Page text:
Dalits (Scheduled caste, Scheduled Tribe communities )
by Sathianathan Clarke
Indian society is divided into three communities -- caste, outcaste (Dalit), and indigenous
First, the caste community consists of four castes that are hierarchically ordered)
The Brahmins (priests) are the preservers and protectors of the eternal laws of the Universe (Dharma); the
Ksatriyas (rulers and warriors) are the defenders and the guarantors of the safety and security of the
community; the Vaisyas (business persons) are the conservers and distributors of wealth; and the Sudras
(the laborers) are the working majority involved in the production of essential commodities.
Although there is a clear separation between the first three castes, which are ritually pure and
socio-economically dominant (referred to as the twice-born), and the fourth laboring caste, which is
ritually suspect and socioeconomically dominated (referred to as the once-born), together they
form the Hindu human community.
Second, related to, but outside of, these four segments of the Indian human society there exists a fifth
outcaste community. Even though this populace consists of about 15-20 percent of the Indian community
it is considered sub- or nonhuman; thus it is not included in the community’s composition. This
large group has been ejected from the contours of Hindu society; it still lives outside the gates
under the labels "outcaste," "untouchable," "exterior caste," "depressed class," and "Dalit."
I use the term "Dalit" in this paper for three reasons. First, this term has become an expression of
self-representation, which Dalit activists and writers have chosen both in recovering their past
identity and in projecting themselves as a collective whole? Second, "Dalit" comes from the root
dal meaning "oppressed," "broken," and "crushed," which realistically describes the lives of
members of this community. The Human Rights Watch report has the following to say on the situation of the Dalits:
More than one-sixth of India’s population, some 160 million people, live a precarious existence,
shunned by much of society because of their rank as "untouchables" or Dalits -- literally meaning "broken" people -- at the bottom of India’s caste system. Dalits are discriminated against, denied access to land, forced to work in degrading conditions, and routinely abused at the hands or the police and of higher-caste groups that enjoy the State’s protection. . . . In what has been called "hidden apartheid" entire villages in many Indian states remain completely segregated by caste.3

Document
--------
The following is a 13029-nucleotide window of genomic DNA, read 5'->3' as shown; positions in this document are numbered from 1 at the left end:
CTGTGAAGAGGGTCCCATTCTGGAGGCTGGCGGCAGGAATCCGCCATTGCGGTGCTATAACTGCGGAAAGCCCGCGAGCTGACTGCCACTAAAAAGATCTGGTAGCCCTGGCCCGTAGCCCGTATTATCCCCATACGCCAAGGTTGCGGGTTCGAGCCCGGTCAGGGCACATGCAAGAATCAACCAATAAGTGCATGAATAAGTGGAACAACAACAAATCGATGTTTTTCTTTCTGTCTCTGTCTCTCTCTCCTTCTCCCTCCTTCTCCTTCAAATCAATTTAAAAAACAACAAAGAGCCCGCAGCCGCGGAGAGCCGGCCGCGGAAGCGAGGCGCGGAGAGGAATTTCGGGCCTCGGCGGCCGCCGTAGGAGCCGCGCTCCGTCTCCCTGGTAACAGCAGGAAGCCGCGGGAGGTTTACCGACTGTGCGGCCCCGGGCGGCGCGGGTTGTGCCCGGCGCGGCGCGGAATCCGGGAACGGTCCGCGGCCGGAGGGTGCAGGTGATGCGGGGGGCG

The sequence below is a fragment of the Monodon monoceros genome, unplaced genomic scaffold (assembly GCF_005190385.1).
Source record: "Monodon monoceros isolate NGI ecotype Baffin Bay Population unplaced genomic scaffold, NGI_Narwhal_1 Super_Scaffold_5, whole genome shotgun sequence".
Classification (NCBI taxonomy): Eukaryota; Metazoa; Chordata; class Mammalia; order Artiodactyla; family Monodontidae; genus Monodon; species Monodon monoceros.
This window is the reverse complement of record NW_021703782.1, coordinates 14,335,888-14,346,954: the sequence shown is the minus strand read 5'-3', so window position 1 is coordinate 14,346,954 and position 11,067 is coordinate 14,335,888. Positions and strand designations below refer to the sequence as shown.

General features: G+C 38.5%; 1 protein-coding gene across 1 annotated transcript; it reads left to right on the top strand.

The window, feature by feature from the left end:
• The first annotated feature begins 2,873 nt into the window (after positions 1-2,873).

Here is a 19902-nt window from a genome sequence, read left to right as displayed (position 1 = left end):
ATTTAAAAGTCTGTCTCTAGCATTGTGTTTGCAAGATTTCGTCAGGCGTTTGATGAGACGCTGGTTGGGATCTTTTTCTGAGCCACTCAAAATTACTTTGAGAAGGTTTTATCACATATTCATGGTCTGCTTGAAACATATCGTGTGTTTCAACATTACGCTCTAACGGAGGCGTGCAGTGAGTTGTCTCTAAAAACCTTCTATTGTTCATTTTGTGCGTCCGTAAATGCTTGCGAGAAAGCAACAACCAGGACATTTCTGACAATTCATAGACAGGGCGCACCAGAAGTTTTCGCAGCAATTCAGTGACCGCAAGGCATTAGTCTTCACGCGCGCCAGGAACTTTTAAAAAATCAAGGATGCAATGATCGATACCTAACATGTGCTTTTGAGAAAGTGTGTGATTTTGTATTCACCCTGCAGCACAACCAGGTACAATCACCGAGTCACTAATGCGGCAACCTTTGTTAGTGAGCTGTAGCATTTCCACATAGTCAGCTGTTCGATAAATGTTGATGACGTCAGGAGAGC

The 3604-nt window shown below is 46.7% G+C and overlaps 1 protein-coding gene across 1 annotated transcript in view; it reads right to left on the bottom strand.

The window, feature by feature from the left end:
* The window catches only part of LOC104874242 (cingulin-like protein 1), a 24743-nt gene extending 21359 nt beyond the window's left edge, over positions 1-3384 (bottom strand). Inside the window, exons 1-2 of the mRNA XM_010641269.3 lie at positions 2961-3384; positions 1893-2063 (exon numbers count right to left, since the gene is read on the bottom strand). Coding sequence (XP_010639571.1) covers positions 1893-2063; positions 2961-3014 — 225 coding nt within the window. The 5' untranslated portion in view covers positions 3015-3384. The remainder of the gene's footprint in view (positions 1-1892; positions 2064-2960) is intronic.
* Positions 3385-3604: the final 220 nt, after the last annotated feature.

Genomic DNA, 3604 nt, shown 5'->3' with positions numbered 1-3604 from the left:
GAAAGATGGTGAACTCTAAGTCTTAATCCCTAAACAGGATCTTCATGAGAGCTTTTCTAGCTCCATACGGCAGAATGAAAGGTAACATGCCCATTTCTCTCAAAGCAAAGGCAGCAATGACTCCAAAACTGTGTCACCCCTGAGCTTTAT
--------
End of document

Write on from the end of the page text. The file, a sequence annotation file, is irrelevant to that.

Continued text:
The third community includes many more or less homogeneous indigenous communities, which are not obligated to the Indian caste system yet are marginalized by caste communities. These have been grouped under the term "Adivasis," and they are also referred to as Tribals or Schedule Tribes (ST). India has the largest concentration of such indigenous and tribal people. "India has 427 ‘scheduled’ tribes -- each unique in its own right. As many as 400 tribes exist in India... they ostensibly are a major segment of the Indian social fabric, with a legitimate share in the subcontinent’s unmatched pluralities."6 The numerous Adivasis of India can be classified under three major racial and linguistic groups, which are spread over the mountainous and the plateau regions of the country: the Austric Munda language family group; the Dravidian group; and the Tibeto-Burman Mongoloid group.7 "Adivasis" (meaning the ancient or original dwellers of the land) is utilized here to retain an awareness of their claim to being the original people of the land and to point to their cultural and religious relatedness to things of the earth. Further, according to a recent article entitled "Call us Adivasis, Please," Gail Omvedt suggests that this is the term by which they want to be known.8 The Adivasis "generally have lived through exploitative, oppressive and suppressive social and political structures in India." Mostly, they have been alienated from their land both by "greedy" caste communities and by overzealous governments, which take away tribal land for mining and big industries."9 Thus, poverty and estrangement from the means of their livelihood (the land) threaten Adivasi communities in India. Along with this, there is a serious threat to their traditional culture and worldview from the forces of modernization and Hinduization.
Although the Dalits are themselves said to be drawn from numerous Jatis, it must
be noted that in Tamilnadu they are primarily made up of the following three :
the Paraiyars constitute 59 percent,
the Pallans form about 21 percent and
the Chakkilis make up approximately 16 percent.
If we go by the updated 1991 census records of Tamilnadu, which places the State Dalit population
at 10,712,266 in a total Tamilnadu population of 55,858,946, a conservative estimate would put the
Paraiyars population at about 6.32 million.5 Furthermore, in the district of Chingleput (the area in which this study is located) 94 percent of the Dalits are Paraiyars. Therefore, the community that is a focus of this inquiry is representational of the Dalits in general, both in the state of Tamilnadu and the district of Chingleput. K. R. Hanumanthan reiterates this when he suggests that the Paraiyar “can be considered as the typical representatives of the untouchables of Tamil Nadu